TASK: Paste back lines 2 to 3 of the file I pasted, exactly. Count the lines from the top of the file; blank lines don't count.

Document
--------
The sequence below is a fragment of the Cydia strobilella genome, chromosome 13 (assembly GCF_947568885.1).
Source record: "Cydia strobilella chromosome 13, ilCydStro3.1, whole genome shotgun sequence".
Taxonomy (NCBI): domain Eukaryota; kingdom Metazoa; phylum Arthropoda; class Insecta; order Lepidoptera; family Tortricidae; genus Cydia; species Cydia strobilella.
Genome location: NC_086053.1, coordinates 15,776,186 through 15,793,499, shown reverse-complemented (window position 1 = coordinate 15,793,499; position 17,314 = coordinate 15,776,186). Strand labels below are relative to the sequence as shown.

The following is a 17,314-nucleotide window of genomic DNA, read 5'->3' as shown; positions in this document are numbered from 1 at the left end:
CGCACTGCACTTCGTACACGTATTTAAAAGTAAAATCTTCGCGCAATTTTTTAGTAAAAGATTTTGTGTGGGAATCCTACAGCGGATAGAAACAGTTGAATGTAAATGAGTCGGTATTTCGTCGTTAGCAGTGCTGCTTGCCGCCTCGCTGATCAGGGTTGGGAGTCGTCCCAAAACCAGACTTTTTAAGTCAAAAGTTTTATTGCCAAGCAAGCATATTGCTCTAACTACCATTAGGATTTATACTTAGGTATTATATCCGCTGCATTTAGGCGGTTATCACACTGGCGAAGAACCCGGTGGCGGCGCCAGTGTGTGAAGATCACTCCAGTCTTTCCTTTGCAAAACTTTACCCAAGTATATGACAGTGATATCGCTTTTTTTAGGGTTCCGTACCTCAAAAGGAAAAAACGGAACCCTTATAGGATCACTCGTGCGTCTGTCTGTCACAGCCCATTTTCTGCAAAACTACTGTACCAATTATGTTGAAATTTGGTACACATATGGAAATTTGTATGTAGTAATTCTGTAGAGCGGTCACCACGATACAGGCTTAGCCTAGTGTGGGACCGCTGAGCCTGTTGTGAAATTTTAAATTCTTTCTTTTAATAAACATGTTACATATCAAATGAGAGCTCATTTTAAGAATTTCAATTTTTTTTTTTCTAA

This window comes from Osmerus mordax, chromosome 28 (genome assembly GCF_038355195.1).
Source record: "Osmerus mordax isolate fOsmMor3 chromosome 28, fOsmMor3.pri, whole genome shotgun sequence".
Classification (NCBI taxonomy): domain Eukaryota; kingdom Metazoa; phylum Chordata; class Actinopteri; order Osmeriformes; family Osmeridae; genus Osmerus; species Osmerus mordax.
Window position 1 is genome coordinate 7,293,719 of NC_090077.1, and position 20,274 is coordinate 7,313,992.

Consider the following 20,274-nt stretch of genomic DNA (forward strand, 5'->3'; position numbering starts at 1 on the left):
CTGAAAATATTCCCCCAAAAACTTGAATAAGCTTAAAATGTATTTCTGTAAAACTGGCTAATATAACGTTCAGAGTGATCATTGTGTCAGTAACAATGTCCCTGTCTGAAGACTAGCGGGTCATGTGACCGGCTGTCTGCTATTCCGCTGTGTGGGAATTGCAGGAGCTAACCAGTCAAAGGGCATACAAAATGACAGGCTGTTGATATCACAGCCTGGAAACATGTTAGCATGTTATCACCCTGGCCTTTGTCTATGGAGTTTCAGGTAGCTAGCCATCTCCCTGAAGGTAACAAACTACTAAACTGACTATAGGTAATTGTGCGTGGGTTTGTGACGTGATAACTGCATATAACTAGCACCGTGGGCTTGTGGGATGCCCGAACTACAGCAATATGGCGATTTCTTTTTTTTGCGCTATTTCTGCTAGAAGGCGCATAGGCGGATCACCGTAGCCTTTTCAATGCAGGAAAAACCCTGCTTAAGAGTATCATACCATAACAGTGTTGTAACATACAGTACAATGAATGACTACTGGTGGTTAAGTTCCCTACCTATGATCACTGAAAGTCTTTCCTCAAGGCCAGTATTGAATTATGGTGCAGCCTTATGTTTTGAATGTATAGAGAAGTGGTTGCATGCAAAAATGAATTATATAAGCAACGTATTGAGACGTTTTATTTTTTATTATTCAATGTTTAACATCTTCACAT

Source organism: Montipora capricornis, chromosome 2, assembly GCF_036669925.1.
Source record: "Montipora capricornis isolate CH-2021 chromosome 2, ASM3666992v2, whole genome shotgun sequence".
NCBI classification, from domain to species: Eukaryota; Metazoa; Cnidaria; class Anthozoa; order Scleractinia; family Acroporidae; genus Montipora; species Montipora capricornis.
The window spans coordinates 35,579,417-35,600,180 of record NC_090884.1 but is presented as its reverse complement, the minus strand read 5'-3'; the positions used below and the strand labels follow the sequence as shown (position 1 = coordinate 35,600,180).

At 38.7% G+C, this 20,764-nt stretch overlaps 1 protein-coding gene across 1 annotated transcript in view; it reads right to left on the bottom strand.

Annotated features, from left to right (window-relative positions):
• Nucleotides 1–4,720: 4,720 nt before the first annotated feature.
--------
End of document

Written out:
Source record: "Cydia strobilella chromosome 13, ilCydStro3.1, whole genome shotgun sequence".
Taxonomy (NCBI): domain Eukaryota; kingdom Metazoa; phylum Arthropoda; class Insecta; order Lepidoptera; family Tortricidae; genus Cydia; species Cydia strobilella.